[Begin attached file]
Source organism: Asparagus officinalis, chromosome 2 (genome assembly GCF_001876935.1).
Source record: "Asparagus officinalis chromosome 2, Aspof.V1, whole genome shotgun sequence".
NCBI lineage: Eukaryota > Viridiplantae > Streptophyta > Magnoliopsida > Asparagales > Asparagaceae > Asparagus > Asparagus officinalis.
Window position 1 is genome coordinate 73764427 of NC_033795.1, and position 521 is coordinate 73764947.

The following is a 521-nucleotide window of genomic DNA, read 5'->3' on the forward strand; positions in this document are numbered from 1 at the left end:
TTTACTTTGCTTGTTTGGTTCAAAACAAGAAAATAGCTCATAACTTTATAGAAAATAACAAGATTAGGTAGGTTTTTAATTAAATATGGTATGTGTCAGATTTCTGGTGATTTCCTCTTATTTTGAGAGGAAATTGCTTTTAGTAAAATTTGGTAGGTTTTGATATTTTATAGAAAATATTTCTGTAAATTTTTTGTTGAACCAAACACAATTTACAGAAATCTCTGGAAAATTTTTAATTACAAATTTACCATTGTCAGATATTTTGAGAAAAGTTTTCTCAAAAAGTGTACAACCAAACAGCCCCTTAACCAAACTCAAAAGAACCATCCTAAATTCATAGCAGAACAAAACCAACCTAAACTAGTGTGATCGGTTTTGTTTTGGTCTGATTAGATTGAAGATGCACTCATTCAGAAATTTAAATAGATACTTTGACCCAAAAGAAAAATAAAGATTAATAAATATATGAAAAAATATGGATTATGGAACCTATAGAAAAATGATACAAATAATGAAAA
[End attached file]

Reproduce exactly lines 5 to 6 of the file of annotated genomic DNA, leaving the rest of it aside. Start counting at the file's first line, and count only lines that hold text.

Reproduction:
The following is a 521-nucleotide window of genomic DNA, read 5'->3' on the forward strand; positions in this document are numbered from 1 at the left end:
TTTACTTTGCTTGTTTGGTTCAAAACAAGAAAATAGCTCATAACTTTATAGAAAATAACAAGATTAGGTAGGTTTTTAATTAAATATGGTATGTGTCAGATTTCTGGTGATTTCCTCTTATTTTGAGAGGAAATTGCTTTTAGTAAAATTTGGTAGGTTTTGATATTTTATAGAAAATATTTCTGTAAATTTTTTGTTGAACCAAACACAATTTACAGAAATCTCTGGAAAATTTTTAATTACAAATTTACCATTGTCAGATATTTTGAGAAAAGTTTTCTCAAAAAGTGTACAACCAAACAGCCCCTTAACCAAACTCAAAAGAACCATCCTAAATTCATAGCAGAACAAAACCAACCTAAACTAGTGTGATCGGTTTTGTTTTGGTCTGATTAGATTGAAGATGCACTCATTCAGAAATTTAAATAGATACTTTGACCCAAAAGAAAAATAAAGATTAATAAATATATGAAAAAATATGGATTATGGAACCTATAGAAAAATGATACAAATAATGAAAA